Through his micro financing model, he is not only empowering villagers but also giving them an opportunity to earn better livelihoods.
This once male dominated community in Palakkad, Kerala, where villagers were struggling to make ends meet, is thriving today with women entrepreneurs and school going children. All thanks to Dr. Prabhakar and his strong desire to bring change.
Dr. Prabhakar was well settled and leading a successful life as an English professor in the US. But when he returned to Palakkad, he saw the poor living condition in villages and the lack of livelihood options.
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At the same time, he saw immense potential in the villagers, especially the women.
“When I came to Kerala I thought there is an urgent need for intervention here. I was highly impressed with Mohammed Younus’ model of the Grameen Bank. I stayed in the villages with him in Bangaldesh for six months to learn about the micro credit model. I wanted to replicate that here in Kerala. I knew it would be a challenge but I wanted to do it,” he says.
In 1996, Dr. Prabhakar started the Society for Rural Improvement (SRI), a non profit organization, to provide socio-economic support to poor rural women.
He realised the only way to empower women was to provide them financial freedom and stability. Through his model, he started giving collateral free loans to the women. He chipped in Rs. 2 lakh from his own pocket and started giving micro credits.
“We don’t micro manage the women. We give them the liberty to use these funds whichever way they choose. Some of them open tea shops, some open small businesses, etc. We are not trying to become managers, but facilitators,” he says.
When asked about the risk of giving credits without collateral, he proudly says that he has 99% payback rate. Of course, identifying the beneficiaries is a crucial process, which involves researching the people, their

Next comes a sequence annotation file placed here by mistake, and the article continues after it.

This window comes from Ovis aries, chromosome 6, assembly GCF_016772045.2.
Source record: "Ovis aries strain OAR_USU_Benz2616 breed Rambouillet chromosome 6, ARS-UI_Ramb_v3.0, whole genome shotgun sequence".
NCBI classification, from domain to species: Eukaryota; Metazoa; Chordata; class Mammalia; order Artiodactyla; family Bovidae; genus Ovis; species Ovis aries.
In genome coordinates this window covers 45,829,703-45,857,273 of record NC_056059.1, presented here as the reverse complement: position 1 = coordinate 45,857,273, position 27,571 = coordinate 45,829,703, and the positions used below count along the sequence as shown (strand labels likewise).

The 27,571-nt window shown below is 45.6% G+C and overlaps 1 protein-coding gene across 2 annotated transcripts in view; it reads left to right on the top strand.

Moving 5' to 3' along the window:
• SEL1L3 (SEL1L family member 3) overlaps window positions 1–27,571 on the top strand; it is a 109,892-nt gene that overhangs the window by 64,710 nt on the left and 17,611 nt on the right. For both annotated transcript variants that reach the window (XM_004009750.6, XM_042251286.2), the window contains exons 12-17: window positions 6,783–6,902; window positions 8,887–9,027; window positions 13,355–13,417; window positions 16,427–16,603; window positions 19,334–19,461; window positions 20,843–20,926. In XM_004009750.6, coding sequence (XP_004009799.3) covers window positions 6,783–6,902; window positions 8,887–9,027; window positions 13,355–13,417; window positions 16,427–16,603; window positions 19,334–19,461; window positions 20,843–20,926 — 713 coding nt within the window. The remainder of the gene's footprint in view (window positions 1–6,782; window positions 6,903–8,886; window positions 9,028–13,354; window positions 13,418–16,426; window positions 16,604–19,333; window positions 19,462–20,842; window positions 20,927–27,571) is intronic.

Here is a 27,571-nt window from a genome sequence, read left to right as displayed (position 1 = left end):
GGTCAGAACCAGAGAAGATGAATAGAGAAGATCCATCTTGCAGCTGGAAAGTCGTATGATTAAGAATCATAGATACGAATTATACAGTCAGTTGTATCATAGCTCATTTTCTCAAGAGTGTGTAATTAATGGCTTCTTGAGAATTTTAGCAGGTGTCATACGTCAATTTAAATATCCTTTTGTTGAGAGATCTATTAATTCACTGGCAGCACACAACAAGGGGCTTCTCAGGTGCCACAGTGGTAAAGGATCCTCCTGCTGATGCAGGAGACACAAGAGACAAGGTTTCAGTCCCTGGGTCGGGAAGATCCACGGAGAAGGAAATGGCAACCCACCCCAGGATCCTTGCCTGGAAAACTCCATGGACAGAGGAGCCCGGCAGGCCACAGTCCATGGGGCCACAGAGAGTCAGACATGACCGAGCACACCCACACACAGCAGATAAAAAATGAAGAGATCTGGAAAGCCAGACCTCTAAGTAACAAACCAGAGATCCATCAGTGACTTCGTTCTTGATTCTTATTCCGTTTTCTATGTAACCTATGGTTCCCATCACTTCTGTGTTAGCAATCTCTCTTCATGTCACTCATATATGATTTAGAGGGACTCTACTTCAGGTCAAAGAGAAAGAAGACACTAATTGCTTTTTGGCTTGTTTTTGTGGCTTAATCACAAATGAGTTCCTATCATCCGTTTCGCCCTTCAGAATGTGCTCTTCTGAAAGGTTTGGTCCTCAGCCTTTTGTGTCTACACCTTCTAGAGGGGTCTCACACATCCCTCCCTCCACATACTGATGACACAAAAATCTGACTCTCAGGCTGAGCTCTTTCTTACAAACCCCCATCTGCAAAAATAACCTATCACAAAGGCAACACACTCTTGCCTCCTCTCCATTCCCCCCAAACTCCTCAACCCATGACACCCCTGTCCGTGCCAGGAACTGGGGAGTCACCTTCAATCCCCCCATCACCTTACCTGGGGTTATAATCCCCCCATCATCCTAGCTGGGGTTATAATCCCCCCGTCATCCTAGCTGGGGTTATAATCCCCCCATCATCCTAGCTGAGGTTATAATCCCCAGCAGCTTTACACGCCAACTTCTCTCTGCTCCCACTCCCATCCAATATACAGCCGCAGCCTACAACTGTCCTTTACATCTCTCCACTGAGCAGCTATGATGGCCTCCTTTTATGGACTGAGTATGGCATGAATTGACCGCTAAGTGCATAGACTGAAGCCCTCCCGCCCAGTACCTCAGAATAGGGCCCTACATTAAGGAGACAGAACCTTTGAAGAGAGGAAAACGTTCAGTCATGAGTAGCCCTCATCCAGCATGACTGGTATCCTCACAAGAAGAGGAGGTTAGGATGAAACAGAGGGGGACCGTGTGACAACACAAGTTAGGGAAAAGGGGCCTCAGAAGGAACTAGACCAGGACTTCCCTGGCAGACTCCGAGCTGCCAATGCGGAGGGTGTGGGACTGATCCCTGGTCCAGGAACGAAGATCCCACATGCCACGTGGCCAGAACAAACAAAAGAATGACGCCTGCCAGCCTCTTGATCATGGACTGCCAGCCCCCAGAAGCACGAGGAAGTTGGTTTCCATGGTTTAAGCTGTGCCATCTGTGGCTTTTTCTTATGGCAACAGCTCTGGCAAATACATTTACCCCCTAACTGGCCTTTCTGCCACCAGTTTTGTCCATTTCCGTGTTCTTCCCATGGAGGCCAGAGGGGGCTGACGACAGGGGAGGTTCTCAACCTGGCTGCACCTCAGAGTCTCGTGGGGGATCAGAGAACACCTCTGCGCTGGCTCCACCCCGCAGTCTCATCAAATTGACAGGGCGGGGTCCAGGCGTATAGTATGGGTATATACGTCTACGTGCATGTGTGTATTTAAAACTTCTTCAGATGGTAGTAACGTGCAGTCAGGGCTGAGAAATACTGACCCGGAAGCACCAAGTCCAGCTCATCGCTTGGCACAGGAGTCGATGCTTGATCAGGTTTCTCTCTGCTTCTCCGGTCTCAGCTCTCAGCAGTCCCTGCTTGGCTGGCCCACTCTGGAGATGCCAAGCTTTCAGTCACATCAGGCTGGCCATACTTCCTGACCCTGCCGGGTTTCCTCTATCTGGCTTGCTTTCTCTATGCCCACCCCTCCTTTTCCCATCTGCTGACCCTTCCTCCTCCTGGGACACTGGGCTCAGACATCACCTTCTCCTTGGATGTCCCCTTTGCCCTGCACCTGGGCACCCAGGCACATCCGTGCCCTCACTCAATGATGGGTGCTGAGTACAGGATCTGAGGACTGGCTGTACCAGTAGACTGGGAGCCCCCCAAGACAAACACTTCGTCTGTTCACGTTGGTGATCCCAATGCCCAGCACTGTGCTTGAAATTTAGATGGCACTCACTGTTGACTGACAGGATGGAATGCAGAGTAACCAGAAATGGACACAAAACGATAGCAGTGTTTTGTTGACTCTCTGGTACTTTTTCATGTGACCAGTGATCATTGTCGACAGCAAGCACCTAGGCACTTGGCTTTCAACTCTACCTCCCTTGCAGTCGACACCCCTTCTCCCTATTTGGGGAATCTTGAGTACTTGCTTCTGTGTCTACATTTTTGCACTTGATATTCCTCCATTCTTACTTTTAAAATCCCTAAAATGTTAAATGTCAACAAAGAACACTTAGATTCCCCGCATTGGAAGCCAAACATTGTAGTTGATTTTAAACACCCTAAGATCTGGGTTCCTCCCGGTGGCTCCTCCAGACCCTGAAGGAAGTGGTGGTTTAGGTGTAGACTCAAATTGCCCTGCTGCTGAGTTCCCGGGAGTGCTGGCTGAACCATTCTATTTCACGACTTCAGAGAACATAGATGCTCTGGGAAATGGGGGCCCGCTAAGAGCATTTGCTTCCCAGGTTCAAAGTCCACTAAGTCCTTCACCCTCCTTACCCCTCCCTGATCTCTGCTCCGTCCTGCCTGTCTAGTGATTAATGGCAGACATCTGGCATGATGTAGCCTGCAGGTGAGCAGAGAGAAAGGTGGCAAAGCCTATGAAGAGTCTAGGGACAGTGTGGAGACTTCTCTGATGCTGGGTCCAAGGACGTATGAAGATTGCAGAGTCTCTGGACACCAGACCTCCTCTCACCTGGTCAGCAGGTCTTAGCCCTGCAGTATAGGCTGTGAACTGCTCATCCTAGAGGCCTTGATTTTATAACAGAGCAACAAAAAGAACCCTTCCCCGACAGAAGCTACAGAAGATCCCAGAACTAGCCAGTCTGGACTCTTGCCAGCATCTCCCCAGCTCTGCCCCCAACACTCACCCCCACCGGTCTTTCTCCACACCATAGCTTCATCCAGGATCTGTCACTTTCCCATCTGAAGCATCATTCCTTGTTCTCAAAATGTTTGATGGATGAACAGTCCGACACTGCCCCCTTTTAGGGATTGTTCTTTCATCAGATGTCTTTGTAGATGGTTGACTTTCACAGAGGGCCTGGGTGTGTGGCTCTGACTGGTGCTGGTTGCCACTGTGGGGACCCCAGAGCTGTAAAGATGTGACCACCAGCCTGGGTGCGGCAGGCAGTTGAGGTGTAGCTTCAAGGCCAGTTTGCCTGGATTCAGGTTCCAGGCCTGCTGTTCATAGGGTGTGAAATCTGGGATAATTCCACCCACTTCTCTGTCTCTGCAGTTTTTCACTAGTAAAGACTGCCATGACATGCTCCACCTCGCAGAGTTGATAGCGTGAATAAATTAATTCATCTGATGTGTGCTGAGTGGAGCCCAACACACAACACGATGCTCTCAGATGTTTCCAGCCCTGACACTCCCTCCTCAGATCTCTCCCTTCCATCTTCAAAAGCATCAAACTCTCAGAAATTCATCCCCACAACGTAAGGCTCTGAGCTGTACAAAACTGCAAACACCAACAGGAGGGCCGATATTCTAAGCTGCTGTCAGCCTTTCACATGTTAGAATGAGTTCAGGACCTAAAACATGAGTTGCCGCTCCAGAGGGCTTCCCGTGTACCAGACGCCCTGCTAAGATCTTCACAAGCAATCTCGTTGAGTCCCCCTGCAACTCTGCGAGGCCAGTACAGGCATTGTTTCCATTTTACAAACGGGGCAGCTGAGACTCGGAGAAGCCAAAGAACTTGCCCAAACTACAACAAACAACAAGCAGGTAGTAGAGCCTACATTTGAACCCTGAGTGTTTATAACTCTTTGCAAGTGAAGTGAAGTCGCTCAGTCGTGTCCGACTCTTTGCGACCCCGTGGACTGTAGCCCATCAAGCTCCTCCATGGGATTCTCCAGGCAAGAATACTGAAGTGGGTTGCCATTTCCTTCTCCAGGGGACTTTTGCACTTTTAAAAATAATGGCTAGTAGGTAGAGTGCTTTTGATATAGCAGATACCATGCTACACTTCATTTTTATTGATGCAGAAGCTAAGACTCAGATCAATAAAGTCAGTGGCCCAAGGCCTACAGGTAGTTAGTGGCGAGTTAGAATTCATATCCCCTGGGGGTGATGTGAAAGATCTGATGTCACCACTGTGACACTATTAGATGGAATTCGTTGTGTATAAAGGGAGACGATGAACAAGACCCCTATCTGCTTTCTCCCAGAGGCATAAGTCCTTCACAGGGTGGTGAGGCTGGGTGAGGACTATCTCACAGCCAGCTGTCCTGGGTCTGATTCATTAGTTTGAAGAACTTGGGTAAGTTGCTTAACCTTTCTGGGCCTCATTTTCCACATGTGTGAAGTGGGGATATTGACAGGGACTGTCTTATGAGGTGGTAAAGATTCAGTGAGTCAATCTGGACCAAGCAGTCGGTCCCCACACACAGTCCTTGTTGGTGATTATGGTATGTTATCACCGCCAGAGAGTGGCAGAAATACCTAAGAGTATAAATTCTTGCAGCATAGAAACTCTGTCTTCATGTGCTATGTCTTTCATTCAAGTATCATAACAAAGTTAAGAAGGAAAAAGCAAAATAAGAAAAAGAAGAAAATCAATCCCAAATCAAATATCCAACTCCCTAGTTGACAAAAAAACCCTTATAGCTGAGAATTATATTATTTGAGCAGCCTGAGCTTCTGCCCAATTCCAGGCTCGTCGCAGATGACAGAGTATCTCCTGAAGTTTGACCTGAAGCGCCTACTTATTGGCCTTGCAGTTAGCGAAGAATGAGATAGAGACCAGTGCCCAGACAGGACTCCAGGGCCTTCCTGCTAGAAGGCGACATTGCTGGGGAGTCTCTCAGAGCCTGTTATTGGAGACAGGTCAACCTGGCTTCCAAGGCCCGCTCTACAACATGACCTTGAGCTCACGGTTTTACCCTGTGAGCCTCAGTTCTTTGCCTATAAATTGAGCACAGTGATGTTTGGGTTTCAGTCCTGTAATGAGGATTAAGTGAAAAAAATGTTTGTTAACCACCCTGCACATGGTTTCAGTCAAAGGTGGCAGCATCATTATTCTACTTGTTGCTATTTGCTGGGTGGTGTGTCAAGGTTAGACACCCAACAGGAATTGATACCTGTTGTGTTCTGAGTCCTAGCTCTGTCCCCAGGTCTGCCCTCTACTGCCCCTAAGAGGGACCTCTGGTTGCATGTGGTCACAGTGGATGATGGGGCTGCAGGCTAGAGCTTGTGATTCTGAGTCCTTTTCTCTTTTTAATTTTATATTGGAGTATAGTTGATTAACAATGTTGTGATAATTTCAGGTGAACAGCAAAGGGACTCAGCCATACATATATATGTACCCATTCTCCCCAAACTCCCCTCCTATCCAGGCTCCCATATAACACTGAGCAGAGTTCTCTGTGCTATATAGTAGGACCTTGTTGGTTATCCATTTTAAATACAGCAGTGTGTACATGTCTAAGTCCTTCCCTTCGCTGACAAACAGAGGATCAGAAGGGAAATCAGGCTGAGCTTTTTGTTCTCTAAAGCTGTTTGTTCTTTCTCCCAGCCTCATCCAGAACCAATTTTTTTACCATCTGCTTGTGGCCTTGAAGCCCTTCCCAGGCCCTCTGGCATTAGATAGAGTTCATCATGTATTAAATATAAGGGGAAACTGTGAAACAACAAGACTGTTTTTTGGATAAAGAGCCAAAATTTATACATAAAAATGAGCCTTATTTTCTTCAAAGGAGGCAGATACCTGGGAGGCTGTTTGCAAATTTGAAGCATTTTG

Of course, identifying the beneficiaries is a crucial process, which involves researching the people, their needs and requirements.
“We identify those people who are living in remote areas where there are no facilities, or women who have abusive husbands or a family to support,” says Dr. Prabhakar.
The loans model has been customised according to the needs of the women. The minimum loan provided is Rs. 10, 000, which the women can repay on a weekly basis.
The one-on-one relations with the beneficiaries and regular communication is what Dr. Prabhakar believes are the success mantra of the model. Another USP of this micro credit loan model is the low interest rate, which is around two percent less than the market.
SRI allows weekly repayment of loans. And along with this, there is also a voluntary saving system to inculcate the habit of savings among the women.
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Vellamma, a 40-year-old lady from Poovancode village took a small loan of Rs. 5,000 for cow rearing. She repaid her loan within a few months and got another loan for goat rearing. Her business gradually expanded and she then took a loan of Rs. 20,000 to buy a machine for producing arecanut items.
She now has two more women working with her. Vellamma is just one example of hundreds of women who have turned into entrepreneurs due to SRI’s intervention.
In addition to the very helpful micro loan facility, SRI also works on various other initiatives. It runs a women’s canteen called Vanitha. The canteen is owned and operated by the rural women and provides healthy food at affordable prices.
SRI is also about to establish a BPO (non-voice) Center in Kerala to be operated by rural girls.
“Selected rural girls, mostly second generation of SRI Beneficiaries, with minimum qualifications of Class 10, will be trained in basic English grammar, data entry skills, customer service, professionalism and personality development before being assigned as BPO operators,” says the SRI team.
Though SRI has come a long way since it started operations, it hasn’t been an easy journey. From various political and society pressures to lack of trust from the villagers, Dr. Prabhakar and his team encountered many difficulties. But they didn’t give up.
“My mission is to empower more women and free them from this male dominant culture,” he says.
If you want to know more about SRI’s work, check out their website.